Building a business with your own money has a romantic ring to it. After all, it saves you the heartache of having to hand over a big chunk of what you build to some investor. But bootstrapping asks a lot of you, the entrepreneur: For a while anyway, every dollar that comes your way must go into the company, not your pocket.

So if you're thinking about finally acting on that brilliant idea you've been sitting on, know this: bootstrapping is not for the undisciplined. It's not for the crazy gambler, either.

Let me explain. You need to have some skin in the game, but not so much that you aren't thinking rationally. If you're in a position where you can spare the money you're putting on the line, then trust me, your focus will be a whole lot different than if you're trying to make decisions involving your life's savings. In the latter scenario, you'll base your decisions on whether or not you can personally afford it instead of what's really necessary to move the company forward. 

When I decided to drop out of Harvard Business School in 2008, I knew I wasn't just taking one opportunity--I was closing the door on another. I probably gave up a lucrative job offer (and in the middle of a recession!), but it was a simple decision. When I came up with the idea for LearnVest--a financial planning and investment advice website--I asked myself, "When I'm 89 years old and I look back, what will I regret?"

I knew I would regret not giving LearnVest a chance.

Of course, being a math and personal finance geek, I also knew I had to be realistic and methodical. The success rate for first-time entrepreneurs is only 12 percent, and the majority of start-ups fail. Knowing this, I wasn't about to max out my credit cards and go into more debt than I could afford. I had a year's worth of emergency savings--about $75,000--stashed away from my Wall Street job. So when I started LearnVest, I gave myself a full year (and no more) to get the company off the ground. And if things didn't work out? Well, I would have blown my emergency savings but at least I wouldn't be on the street.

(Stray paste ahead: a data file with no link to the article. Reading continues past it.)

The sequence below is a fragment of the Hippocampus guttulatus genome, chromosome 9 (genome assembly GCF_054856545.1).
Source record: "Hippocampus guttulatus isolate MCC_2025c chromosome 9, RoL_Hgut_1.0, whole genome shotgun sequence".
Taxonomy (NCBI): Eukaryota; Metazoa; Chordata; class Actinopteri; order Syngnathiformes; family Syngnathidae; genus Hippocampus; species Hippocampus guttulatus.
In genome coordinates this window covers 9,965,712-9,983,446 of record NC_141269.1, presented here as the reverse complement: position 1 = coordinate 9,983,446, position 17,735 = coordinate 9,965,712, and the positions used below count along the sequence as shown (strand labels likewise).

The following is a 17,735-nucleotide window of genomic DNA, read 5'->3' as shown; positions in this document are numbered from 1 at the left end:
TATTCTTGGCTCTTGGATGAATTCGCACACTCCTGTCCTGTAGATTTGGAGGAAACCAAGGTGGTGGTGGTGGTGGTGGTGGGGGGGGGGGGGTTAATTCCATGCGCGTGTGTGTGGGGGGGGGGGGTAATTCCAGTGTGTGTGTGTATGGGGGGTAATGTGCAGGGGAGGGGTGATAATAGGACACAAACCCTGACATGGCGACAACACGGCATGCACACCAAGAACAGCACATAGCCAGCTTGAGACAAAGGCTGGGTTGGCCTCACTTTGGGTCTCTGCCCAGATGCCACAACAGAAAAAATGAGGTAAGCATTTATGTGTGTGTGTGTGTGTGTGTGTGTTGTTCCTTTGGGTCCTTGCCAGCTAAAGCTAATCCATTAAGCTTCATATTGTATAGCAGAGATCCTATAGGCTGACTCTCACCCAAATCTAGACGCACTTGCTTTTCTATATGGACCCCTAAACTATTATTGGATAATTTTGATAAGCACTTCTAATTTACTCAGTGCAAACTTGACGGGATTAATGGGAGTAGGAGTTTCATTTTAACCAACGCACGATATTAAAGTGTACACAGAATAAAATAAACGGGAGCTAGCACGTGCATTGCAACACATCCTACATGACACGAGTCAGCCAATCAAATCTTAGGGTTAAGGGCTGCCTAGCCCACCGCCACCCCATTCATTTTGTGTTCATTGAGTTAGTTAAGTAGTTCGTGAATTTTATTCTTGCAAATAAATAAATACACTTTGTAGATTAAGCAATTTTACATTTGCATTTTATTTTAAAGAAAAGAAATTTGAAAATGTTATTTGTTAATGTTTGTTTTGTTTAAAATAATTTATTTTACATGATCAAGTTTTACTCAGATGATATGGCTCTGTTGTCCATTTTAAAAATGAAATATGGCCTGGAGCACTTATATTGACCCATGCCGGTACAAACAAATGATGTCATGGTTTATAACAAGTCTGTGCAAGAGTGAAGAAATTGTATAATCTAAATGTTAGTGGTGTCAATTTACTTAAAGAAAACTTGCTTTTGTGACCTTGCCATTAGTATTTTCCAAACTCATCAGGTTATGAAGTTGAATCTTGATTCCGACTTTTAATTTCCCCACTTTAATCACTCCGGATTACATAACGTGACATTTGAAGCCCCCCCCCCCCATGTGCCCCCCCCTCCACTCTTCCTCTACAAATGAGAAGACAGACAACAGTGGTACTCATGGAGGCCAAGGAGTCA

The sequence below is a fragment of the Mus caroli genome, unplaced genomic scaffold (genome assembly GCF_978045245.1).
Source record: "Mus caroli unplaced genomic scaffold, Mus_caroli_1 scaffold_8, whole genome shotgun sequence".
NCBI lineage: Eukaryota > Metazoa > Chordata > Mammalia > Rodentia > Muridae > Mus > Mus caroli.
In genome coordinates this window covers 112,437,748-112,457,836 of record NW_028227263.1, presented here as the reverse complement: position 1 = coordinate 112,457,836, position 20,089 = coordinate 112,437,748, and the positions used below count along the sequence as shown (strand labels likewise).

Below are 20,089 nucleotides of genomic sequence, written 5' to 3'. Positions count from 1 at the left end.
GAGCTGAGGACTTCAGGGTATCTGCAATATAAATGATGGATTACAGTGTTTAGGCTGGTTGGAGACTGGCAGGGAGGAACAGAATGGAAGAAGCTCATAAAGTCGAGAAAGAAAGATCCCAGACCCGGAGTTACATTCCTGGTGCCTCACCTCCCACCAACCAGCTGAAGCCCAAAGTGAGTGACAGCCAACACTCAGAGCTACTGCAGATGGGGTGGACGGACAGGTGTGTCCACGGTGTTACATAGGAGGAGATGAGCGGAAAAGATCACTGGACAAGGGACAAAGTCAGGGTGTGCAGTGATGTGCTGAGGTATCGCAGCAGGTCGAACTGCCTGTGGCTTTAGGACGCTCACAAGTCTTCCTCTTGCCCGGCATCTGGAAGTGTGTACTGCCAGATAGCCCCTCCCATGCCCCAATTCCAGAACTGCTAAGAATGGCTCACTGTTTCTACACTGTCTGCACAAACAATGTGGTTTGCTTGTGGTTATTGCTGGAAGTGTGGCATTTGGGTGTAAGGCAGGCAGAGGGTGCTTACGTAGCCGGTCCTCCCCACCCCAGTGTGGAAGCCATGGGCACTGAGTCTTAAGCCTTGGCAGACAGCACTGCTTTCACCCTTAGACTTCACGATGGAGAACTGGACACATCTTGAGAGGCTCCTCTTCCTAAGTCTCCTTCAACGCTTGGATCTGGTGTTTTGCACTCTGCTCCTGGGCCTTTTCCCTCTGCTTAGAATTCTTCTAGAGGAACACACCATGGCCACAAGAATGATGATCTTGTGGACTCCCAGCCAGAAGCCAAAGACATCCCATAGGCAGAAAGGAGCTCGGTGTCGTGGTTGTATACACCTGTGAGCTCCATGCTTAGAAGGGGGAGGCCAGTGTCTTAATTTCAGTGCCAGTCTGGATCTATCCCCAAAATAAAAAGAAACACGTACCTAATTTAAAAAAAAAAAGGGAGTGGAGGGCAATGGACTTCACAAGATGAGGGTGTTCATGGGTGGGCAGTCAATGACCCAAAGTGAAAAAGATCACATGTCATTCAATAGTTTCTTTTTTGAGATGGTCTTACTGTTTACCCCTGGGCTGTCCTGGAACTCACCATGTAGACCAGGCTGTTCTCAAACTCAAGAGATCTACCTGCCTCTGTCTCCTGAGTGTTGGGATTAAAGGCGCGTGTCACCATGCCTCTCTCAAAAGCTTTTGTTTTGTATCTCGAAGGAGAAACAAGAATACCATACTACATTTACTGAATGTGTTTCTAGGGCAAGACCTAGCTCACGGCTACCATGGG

I started LearnVest in a shared, Ikea-furnished office space with another start-up called EasyBib to save on overhead costs. I essentially ran the company from my cell phone and my Gmail account until I got to the point where I needed to upgrade. 

Here's the thing: When you're starting a company, you want your judgment to be intact. If you're financially in trouble, you're bound to make some poor business decisions. A little bit of stress is a fine motivator when you're starting up, but too much can cloud your judgment, making it harder to think and plan for the long term. 

Extreme bootstrappers--if they succeed--make for a very dramatic entrepreneurial story that grabs headlines. But they are in the minority. Smart bootstrappers make smaller, methodical bets. Dropping out of business school during a recession was a gamble, sure. But I didn't gamble everything away, so I never put myself in a desperate situation. 

However you decide to fund your business, make sure that you're setting goals, both for your revenue and your customers. How many customers do you want to have? Do you have product that's actually worthwhile and that people are willing to pay for? 

Finally, don't ever scrimp on legal or financial advice. Those are the kinds of decisions you cannot afford to get wrong in the early days.